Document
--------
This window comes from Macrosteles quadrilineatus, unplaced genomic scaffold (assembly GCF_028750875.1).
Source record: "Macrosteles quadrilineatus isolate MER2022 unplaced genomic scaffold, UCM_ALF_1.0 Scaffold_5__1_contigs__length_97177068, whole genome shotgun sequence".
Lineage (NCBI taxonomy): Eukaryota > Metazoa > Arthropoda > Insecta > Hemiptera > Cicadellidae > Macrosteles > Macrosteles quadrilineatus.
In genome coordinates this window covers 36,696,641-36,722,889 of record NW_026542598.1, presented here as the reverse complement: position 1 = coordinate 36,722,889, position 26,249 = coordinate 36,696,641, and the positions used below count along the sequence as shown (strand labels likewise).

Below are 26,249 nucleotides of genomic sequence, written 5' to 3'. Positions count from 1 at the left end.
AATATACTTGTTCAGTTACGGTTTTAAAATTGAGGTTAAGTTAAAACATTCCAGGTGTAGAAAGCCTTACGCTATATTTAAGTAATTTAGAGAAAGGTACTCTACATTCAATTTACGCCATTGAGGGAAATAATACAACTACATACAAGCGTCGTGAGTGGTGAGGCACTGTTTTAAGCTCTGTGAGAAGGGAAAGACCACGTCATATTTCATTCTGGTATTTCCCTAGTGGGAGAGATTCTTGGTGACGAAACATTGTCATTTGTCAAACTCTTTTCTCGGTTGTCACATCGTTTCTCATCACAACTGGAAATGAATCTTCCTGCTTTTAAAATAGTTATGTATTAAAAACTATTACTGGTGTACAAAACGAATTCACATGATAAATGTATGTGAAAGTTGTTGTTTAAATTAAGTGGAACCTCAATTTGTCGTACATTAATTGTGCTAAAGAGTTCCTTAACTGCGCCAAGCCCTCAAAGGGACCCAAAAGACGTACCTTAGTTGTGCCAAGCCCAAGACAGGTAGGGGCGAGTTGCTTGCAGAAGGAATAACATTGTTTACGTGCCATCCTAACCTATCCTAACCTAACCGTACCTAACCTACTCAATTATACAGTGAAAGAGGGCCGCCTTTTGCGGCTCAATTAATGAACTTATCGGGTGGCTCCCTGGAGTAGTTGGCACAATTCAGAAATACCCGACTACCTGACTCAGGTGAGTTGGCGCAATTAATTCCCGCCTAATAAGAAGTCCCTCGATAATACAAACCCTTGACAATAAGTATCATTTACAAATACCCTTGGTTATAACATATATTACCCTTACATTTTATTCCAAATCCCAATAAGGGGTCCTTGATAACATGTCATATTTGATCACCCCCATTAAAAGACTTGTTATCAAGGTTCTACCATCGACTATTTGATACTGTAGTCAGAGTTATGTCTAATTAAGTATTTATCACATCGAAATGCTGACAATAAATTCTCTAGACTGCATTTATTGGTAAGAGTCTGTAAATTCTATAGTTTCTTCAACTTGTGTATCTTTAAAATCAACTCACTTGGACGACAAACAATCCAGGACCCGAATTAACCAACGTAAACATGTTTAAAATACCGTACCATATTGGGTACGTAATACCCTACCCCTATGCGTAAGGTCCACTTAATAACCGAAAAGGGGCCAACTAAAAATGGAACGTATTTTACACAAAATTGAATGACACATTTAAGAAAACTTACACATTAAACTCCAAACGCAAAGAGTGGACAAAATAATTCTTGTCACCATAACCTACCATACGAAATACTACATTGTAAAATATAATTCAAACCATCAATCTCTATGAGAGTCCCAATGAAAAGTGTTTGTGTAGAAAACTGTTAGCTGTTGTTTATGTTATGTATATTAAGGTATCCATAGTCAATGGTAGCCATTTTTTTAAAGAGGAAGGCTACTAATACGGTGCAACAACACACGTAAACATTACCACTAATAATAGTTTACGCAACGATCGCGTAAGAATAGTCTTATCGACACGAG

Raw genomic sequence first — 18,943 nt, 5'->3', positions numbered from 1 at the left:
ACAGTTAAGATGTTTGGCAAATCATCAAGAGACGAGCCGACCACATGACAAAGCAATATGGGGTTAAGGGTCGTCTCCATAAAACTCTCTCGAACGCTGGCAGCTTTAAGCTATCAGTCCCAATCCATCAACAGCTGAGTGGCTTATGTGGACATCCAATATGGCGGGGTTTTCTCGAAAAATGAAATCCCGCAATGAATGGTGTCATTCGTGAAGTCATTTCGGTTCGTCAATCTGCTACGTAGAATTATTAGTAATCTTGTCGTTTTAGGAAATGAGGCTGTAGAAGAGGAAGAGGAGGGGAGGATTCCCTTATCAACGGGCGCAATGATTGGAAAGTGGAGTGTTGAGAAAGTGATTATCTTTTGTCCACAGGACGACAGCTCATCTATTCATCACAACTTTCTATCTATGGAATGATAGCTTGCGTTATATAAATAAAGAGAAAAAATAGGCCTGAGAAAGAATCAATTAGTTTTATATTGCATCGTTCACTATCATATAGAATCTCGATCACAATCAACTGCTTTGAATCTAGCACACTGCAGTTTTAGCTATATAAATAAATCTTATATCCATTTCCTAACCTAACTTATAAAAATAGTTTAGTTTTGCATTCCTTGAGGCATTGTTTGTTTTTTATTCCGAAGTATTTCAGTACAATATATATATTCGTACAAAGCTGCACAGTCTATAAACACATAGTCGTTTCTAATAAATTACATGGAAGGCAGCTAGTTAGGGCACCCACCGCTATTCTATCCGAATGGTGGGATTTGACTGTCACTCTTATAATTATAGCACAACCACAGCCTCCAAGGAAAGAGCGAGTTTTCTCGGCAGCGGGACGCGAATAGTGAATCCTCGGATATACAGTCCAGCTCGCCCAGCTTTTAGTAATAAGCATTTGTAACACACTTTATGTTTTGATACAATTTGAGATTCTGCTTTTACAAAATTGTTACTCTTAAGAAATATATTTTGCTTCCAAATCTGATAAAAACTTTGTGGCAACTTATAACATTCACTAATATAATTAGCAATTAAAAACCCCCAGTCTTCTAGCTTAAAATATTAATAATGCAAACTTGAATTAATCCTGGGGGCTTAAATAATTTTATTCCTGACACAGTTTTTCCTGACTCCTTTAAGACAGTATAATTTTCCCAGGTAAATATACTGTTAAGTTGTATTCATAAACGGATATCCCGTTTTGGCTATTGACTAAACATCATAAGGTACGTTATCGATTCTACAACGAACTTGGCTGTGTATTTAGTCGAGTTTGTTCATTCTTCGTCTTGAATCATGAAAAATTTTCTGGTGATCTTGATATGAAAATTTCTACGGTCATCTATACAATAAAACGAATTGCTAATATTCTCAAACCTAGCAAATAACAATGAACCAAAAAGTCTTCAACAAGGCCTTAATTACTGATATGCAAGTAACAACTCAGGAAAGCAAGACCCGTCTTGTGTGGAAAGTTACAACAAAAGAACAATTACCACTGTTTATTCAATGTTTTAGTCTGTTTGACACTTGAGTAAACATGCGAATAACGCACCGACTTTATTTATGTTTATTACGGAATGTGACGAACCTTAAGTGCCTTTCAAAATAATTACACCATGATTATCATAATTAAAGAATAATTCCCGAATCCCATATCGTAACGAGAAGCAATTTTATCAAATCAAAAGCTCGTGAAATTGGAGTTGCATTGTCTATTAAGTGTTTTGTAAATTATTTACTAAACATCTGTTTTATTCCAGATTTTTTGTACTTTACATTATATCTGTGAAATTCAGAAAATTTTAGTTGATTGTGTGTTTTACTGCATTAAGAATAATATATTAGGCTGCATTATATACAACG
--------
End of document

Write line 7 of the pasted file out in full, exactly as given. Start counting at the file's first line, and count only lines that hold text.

Raw genomic sequence first — 18,943 nt, 5'->3', positions numbered from 1 at the left: